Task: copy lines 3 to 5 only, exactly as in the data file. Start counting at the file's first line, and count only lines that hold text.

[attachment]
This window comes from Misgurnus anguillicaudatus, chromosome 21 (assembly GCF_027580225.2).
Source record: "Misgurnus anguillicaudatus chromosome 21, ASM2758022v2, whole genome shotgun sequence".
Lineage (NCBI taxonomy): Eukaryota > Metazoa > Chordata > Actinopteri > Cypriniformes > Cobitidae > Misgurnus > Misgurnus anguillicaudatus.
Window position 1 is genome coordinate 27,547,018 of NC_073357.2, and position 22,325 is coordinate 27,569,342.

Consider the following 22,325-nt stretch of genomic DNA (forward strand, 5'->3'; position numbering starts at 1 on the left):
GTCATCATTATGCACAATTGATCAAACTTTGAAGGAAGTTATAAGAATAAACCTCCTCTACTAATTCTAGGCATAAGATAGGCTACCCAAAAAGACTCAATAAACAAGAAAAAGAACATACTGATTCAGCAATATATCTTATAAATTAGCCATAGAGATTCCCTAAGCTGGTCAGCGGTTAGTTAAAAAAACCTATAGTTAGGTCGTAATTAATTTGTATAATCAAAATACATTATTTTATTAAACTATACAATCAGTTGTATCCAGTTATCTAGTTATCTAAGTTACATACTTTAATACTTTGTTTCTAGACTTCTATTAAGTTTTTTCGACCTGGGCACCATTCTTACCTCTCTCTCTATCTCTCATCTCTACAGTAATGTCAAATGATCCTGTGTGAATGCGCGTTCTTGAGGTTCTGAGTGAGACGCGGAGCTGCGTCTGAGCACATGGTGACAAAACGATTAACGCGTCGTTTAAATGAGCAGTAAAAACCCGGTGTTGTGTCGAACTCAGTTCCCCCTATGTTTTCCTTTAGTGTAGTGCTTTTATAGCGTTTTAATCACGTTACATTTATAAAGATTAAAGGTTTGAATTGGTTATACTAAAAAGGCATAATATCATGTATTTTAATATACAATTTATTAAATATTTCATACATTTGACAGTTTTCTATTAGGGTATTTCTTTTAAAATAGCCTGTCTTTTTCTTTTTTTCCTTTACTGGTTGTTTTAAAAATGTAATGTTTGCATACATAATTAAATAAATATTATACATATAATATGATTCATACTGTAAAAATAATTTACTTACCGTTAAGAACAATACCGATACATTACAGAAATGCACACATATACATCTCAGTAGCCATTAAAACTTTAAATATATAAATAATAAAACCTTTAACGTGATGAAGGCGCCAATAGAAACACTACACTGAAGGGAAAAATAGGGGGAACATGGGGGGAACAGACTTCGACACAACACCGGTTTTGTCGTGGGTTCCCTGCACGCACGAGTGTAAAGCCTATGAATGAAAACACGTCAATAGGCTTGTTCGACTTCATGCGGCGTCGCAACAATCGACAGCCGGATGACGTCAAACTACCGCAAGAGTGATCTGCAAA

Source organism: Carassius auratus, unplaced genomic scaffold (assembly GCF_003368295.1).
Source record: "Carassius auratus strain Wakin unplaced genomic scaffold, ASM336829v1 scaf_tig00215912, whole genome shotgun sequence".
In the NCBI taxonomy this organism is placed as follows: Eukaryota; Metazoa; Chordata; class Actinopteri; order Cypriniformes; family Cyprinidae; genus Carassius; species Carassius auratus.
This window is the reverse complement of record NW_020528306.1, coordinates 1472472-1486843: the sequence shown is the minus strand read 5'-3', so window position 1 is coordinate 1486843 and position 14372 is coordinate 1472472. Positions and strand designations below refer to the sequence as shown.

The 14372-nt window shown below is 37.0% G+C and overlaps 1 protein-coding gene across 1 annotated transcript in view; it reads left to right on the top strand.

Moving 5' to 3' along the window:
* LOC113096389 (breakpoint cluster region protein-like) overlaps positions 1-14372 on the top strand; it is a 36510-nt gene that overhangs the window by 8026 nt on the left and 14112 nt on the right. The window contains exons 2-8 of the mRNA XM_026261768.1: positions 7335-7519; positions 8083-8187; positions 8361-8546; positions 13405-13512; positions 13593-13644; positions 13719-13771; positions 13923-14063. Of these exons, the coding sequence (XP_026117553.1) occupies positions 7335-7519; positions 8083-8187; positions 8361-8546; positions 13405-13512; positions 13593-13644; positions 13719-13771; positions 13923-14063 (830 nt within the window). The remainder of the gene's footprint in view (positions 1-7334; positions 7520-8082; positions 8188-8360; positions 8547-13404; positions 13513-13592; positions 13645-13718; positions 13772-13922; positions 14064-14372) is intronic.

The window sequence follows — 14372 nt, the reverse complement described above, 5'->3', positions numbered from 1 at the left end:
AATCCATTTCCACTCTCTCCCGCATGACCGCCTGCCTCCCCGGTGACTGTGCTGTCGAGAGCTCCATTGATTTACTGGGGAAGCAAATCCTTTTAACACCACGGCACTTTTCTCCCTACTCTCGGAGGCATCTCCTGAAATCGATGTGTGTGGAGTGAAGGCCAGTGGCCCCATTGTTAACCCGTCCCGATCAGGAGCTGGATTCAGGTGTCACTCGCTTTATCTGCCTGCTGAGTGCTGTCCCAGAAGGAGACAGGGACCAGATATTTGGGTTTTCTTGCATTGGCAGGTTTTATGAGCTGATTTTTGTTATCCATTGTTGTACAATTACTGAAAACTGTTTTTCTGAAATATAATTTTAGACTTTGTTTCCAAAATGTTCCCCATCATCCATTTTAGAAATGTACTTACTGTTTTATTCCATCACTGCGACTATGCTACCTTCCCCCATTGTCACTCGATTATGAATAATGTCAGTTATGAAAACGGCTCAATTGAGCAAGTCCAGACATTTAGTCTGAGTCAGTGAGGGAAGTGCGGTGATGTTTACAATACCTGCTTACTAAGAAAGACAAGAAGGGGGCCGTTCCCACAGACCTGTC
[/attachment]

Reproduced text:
Lineage (NCBI taxonomy): Eukaryota > Metazoa > Chordata > Actinopteri > Cypriniformes > Cobitidae > Misgurnus > Misgurnus anguillicaudatus.
Window position 1 is genome coordinate 27,547,018 of NC_073357.2, and position 22,325 is coordinate 27,569,342.

Consider the following 22,325-nt stretch of genomic DNA (forward strand, 5'->3'; position numbering starts at 1 on the left):